Now if all I had were medium range weapons (daggers, medieval daggers, clubs, tomahawks), I would still be able to depend on my weapon to keep my attackers limited in their attacks, but I would also risk getting hit by their attacks since our critical distance would likely be the same (they could reach me as I could reach them). So I would have to depend on superior fighting skills with stances, movement, bridging the gap and out without getting hit and such. This is a lot closer to an even match up and might be overwhelming if my group of attackers know how to fight (not as likely).
If I was unarmed or only had a pocket knife, the first thing one notices is the distances are more important than ever. I would no longer be able to change stances at will but would have to make sure my opponent was out side my distance or he would catch me with my feet together (very bad if I got knocked to the ground). If I was trying to keep them off with a pocket knife, I would wrap my other hand and wrist with my shirt to parry some of the knife counter attacks away. I also could not depend on any degree of safety because the pocket knife would not keep the attackers away from me… too short of a weapon.
If I did not have a pocket knife and they had short weapons, I would use my shirt and belt combo to try and even things up or even pick up whatever was around me. I would watch carefully the distance while darting in and out with my attacks – parrying any blades all the while.
If I did not have any weapons (and I could not run for some reason), I would have to use my arms to parry as I was darting in and out with my attacks. Staying back and just letting the attacks come is not an option because you would be fighting their game. Letting them set up on you and win the day! NOT!! No as I understand how to fight and quickly how to incapacitate opponents, I would gladly take some injuries (remember I’m fighting multiple guys with short weapons) to take them out one by one. So in that situation if I was successful I would have taken out my attackers and have to tend my wounds (and live!).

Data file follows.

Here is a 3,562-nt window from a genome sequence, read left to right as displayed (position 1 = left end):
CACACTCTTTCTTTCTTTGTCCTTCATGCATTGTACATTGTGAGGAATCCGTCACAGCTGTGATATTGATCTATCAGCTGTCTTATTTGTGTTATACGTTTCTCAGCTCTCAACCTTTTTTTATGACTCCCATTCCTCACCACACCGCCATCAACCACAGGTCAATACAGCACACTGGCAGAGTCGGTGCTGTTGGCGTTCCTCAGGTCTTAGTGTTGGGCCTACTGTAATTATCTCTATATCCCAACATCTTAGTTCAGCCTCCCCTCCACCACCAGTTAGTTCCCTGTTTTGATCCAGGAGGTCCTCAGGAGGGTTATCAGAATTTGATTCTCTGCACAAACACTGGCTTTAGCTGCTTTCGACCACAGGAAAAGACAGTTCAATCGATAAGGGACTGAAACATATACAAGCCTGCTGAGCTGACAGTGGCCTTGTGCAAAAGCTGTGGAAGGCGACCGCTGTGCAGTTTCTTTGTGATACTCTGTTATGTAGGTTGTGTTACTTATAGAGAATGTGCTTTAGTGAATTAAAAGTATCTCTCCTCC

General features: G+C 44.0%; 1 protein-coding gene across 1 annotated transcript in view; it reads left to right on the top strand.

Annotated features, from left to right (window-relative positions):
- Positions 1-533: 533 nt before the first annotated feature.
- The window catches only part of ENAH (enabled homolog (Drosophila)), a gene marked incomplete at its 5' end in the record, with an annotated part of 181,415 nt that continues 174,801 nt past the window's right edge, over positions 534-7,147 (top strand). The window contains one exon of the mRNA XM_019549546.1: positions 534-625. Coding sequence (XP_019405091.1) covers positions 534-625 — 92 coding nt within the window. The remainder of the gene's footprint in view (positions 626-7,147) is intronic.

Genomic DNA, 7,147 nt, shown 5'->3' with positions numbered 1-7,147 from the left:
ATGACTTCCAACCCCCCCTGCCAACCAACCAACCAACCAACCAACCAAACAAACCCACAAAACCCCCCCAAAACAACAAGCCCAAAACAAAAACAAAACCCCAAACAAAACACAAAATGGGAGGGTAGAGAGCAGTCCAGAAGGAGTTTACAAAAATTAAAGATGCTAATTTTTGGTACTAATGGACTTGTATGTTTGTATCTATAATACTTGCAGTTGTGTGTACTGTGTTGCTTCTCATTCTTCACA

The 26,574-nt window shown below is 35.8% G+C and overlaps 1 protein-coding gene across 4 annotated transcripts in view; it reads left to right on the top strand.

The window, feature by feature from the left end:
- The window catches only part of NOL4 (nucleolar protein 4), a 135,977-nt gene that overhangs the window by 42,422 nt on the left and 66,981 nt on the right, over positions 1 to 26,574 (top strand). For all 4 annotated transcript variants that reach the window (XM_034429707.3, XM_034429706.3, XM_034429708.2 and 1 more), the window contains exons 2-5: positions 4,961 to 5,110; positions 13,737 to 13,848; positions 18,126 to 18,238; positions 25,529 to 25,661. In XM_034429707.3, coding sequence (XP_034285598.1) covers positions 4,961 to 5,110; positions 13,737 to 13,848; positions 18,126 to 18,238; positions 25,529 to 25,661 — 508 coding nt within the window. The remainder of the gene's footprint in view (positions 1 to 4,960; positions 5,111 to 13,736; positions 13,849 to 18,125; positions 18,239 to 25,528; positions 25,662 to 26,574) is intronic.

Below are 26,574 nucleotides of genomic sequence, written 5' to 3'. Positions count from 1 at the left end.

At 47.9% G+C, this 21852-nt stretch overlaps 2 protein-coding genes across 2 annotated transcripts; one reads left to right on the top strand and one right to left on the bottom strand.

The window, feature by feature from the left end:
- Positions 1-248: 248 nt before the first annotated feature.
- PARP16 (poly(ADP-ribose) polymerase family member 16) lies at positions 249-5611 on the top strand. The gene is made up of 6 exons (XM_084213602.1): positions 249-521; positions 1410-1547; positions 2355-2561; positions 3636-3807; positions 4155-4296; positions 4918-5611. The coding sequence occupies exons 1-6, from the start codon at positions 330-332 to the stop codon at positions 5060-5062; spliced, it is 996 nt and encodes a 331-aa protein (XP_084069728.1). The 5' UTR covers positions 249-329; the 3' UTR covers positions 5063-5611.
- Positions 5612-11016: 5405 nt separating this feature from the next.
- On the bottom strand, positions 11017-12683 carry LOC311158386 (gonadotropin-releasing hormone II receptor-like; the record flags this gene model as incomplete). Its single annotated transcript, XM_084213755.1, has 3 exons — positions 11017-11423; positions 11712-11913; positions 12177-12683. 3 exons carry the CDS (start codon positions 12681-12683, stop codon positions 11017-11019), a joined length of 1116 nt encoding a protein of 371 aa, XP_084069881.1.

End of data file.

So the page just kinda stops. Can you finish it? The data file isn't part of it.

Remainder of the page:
But keep in mind the last scenario would not be possible unless one was already a trained and a good unarmed fighter. If he was not (a good unarmed fighter) then most people would not survive an armed gang attack. My chances are only better but not hugely better because I practice for this sort of thing. Remember a fight is a living, breathing thing like fire. You never really know what is going to happen. But you attempt to hedge your bets by training.
The biggest surprise I’ve learned in HEMA (studying Bolognese sword and buckler right now) is – because of the distance being farther, stepping through is accepted. Unlike boxing, karate, or mma where an opponent is at risk whenever they change stances – that is not the case in sword fighting (at least so far). I am also still trying to get use to the T stance instead of a forward bow. I’m so use to the forward bow because of defending groin shots with my front knee in karate. In sword fighting there are a lot of forward lunges so they just keep the foot in that position.
I hope you have enjoyed this article comparing variations in armed and unarmed fighting. I look forward to your thoughts!